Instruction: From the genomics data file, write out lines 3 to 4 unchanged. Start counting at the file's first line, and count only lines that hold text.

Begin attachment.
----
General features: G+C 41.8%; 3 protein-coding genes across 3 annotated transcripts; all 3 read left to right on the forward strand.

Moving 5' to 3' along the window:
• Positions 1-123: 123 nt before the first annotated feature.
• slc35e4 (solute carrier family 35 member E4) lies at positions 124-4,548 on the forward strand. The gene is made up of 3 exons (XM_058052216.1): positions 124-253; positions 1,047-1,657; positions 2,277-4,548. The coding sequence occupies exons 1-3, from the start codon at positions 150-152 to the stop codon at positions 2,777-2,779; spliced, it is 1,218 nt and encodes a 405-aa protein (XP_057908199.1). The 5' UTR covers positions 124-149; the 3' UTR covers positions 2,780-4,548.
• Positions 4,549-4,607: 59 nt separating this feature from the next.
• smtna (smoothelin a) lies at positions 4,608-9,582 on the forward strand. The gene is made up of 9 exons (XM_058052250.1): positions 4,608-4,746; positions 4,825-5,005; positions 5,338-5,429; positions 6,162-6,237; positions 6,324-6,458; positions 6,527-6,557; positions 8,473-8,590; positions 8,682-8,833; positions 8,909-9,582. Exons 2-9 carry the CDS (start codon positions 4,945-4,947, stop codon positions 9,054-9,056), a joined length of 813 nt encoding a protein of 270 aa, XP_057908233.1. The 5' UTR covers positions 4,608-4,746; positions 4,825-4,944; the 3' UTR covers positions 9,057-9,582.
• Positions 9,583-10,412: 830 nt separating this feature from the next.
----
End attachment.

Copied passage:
• Positions 1-123: 123 nt before the first annotated feature.
• slc35e4 (solute carrier family 35 member E4) lies at positions 124-4,548 on the forward strand. The gene is made up of 3 exons (XM_058052216.1): positions 124-253; positions 1,047-1,657; positions 2,277-4,548. The coding sequence occupies exons 1-3, from the start codon at positions 150-152 to the stop codon at positions 2,777-2,779; spliced, it is 1,218 nt and encodes a 405-aa protein (XP_057908199.1). The 5' UTR covers positions 124-149; the 3' UTR covers positions 2,780-4,548.